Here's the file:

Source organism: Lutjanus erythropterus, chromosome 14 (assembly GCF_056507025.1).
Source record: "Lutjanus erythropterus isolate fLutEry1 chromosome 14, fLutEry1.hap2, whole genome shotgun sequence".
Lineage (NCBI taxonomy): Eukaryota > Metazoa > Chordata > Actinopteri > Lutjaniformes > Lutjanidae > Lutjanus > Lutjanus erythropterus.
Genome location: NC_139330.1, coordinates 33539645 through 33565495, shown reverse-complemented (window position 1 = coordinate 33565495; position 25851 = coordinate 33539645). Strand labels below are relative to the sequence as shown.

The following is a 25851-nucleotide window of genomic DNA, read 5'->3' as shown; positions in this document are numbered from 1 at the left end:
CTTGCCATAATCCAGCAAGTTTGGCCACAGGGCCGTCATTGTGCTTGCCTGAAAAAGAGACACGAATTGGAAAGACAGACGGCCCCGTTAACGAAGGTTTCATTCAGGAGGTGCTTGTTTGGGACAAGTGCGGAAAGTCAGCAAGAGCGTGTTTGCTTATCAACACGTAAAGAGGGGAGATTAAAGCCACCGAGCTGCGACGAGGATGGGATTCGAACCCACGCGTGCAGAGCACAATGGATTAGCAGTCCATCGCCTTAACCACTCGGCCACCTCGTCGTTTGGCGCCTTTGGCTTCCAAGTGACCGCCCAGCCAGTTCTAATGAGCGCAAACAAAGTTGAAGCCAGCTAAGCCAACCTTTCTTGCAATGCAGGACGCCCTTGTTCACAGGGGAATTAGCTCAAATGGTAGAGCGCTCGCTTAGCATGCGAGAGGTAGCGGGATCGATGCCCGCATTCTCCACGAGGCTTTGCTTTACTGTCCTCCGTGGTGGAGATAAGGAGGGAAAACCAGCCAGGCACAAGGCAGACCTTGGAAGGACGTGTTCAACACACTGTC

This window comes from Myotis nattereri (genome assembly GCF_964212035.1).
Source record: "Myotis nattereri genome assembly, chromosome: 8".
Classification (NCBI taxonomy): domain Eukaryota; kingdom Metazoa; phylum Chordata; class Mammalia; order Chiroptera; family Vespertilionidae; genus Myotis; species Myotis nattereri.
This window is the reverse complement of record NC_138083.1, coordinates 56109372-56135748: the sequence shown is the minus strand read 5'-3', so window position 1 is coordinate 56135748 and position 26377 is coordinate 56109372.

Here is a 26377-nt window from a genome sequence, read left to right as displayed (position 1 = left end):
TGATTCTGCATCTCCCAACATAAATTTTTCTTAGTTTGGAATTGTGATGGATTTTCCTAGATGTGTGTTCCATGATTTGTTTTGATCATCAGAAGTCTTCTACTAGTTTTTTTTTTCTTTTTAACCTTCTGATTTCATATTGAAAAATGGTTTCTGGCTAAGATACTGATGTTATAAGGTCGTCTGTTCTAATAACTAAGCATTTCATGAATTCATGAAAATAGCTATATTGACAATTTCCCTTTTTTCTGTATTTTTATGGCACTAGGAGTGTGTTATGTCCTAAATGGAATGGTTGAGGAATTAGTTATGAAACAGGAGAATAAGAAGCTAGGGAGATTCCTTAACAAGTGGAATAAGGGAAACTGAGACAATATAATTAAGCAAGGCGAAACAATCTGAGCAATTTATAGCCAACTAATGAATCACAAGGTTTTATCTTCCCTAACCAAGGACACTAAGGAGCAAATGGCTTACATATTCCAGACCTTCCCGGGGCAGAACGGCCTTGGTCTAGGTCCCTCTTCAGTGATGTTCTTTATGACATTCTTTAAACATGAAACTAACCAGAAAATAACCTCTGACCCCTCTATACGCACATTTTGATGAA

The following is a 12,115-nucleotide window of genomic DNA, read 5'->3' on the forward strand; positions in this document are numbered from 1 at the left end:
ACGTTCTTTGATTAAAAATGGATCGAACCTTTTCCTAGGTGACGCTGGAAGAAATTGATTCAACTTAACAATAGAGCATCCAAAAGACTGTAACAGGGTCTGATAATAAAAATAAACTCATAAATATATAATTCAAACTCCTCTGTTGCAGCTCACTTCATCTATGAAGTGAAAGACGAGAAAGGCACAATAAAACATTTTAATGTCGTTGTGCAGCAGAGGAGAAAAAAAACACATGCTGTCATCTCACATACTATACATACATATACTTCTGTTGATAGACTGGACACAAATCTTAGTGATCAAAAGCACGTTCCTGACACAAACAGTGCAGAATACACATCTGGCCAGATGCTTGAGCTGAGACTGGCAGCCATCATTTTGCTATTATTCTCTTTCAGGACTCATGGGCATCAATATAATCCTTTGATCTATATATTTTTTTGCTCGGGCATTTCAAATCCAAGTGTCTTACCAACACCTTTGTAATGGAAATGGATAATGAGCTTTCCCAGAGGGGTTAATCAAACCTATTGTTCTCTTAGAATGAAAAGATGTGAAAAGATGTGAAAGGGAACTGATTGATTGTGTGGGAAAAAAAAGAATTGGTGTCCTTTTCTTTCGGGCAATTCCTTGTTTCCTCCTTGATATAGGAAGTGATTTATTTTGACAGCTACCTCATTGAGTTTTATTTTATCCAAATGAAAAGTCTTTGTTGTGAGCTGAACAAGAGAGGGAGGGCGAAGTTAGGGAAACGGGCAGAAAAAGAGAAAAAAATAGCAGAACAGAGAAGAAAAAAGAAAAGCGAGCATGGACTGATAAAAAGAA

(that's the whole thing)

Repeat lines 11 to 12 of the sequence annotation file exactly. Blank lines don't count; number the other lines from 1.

Here is a 26377-nt window from a genome sequence, read left to right as displayed (position 1 = left end):
TGATTCTGCATCTCCCAACATAAATTTTTCTTAGTTTGGAATTGTGATGGATTTTCCTAGATGTGTGTTCCATGATTTGTTTTGATCATCAGAAGTCTTCTACTAGTTTTTTTTTTCTTTTTAACCTTCTGATTTCATATTGAAAAATGGTTTCTGGCTAAGATACTGATGTTATAAGGTCGTCTGTTCTAATAACTAAGCATTTCATGAATTCATGAAAATAGCTATATTGACAATTTCCCTTTTTTCTGTATTTTTATGGCACTAGGAGTGTGTTATGTCCTAAATGGAATGGTTGAGGAATTAGTTATGAAACAGGAGAATAAGAAGCTAGGGAGATTCCTTAACAAGTGGAATAAGGGAAACTGAGACAATATAATTAAGCAAGGCGAAACAATCTGAGCAATTTATAGCCAACTAATGAATCACAAGGTTTTATCTTCCCTAACCAAGGACACTAAGGAGCAAATGGCTTACATATTCCAGACCTTCCCGGGGCAGAACGGCCTTGGTCTAGGTCCCTCTTCAGTGATGTTCTTTATGACATTCTTTAAACATGAAACTAACCAGAAAATAACCTCTGACCCCTCTATACGCACATTTTGATGAA